A Smashing Good Time: Trebuchet Contest Winners Announced

On Saturday, April 27, we had our Launch It! Trebuchet contest in Snowden Park. There were three winners in our four categories.

The Sekinger family won the Family category with "Minecraft-A-Pult," which launched a distance of 72 feet.

Scarlett Smith and Isabelle Kauffman from Gayle Middle school won the Middle School category with "Sea You," which launched a distance of 66 feet. Other entries from Gayle Middle School included "Cotton Candy Toss" and "Destroyer"

Glenn LeCourteur participated in the Adult category. A machinist by trade, LeCourteur demonstrated three trebuchets that he has constructed, including two new designs that used 3D printer parts. Glenn was badged on the 3D printer at our Salem Church branch and reserved the equipment to build these pieces after designing them. All of Glenn's trebuchet's exceeded 100 feet. After that, Glenn set up a plaster structure in the middle of the field and proceeded to fine tune his trebuchets' launching capabilities as he aimed and pelted the structure with golf balls.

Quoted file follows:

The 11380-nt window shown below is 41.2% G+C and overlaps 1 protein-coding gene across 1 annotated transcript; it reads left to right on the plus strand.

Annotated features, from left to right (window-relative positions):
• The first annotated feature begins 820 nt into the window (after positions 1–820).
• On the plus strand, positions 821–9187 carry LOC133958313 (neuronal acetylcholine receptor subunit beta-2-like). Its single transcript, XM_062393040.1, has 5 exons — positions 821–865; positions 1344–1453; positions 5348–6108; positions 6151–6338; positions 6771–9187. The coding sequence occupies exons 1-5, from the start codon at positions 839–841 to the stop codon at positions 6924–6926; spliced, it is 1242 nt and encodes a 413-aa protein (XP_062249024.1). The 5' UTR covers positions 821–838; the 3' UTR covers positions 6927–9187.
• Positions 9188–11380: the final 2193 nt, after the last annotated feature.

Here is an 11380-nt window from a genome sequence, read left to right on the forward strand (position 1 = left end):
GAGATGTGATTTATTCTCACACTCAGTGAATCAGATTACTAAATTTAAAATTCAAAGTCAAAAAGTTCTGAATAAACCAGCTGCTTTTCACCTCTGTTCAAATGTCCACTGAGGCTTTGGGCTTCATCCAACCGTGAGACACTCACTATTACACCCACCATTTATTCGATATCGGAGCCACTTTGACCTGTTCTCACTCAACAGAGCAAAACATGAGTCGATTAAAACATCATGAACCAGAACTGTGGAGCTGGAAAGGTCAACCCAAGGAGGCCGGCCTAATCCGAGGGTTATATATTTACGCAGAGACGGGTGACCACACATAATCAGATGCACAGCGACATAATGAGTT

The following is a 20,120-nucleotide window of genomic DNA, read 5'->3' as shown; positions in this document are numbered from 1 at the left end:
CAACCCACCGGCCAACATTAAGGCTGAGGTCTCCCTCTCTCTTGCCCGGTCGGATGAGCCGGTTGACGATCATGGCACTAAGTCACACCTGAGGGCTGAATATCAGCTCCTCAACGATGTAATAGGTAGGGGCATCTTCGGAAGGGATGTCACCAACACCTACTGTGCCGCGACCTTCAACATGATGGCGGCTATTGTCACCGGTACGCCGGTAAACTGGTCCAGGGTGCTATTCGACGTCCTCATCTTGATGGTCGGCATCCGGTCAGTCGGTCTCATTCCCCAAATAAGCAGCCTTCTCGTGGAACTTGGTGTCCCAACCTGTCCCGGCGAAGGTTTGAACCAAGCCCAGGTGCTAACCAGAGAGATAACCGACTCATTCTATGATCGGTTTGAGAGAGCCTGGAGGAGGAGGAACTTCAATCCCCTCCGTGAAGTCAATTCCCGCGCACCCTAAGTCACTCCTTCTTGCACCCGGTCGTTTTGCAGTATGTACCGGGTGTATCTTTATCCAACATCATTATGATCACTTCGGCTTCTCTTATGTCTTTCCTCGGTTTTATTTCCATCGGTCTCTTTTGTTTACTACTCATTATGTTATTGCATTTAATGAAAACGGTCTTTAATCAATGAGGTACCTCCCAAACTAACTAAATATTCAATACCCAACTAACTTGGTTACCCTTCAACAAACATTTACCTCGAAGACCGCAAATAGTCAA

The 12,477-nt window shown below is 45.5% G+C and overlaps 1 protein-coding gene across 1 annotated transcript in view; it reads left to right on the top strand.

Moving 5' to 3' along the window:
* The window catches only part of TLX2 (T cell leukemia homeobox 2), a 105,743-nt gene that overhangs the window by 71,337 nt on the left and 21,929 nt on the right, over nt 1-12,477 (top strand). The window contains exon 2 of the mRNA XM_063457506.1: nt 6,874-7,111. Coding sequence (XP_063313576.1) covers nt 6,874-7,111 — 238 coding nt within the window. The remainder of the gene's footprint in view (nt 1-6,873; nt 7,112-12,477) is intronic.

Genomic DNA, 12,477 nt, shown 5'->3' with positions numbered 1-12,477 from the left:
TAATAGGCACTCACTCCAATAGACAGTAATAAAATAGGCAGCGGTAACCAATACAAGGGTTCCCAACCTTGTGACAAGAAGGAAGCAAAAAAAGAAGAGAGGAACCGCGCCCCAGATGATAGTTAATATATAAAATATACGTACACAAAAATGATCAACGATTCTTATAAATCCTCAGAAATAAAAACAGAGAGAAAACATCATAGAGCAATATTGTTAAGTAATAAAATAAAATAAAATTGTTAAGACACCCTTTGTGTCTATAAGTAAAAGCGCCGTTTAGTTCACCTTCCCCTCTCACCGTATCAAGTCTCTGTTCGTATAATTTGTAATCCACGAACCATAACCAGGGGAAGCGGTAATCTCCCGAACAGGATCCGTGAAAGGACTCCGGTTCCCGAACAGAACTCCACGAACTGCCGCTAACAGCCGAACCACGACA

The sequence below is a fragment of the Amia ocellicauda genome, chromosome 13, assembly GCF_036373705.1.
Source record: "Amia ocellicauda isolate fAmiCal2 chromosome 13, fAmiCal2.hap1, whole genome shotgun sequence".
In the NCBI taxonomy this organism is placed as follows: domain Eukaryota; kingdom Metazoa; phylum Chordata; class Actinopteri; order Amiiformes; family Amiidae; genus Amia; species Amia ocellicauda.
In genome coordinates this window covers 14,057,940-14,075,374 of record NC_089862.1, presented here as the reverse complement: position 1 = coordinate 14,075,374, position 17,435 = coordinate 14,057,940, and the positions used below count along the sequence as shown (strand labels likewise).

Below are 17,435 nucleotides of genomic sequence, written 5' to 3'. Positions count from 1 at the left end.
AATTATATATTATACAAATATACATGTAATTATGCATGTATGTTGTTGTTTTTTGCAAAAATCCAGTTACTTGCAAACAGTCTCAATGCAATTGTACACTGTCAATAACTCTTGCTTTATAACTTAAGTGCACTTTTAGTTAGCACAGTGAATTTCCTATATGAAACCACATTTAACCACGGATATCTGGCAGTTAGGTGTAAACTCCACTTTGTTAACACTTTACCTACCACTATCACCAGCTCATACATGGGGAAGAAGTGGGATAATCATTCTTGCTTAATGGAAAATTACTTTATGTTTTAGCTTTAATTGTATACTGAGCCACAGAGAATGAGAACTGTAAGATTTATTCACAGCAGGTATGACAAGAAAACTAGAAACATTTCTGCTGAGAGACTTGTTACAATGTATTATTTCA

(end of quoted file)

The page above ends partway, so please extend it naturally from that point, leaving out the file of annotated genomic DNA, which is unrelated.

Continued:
A trebuchet, for those not familiar with the term, was a popular element in medieval siege warfare. Trebuchets hurled missiles at town walls and castle defenses, with the aim of knocking holes large enough to let the invaders come through. They were often given names, a tradition we carried on in this competition.

Unlike a catapult, a trebuchet uses weight instead of tension on a cord to throw its load. A cord or rope can only stretch so far, but there isn't a practical limit on how heavy weight can be, so trebuchets were usually much more powerful than catapults.

The library has several books about trebuchets, and our MakerLab offered sessions on designing these medieval marvels of martial mechanism.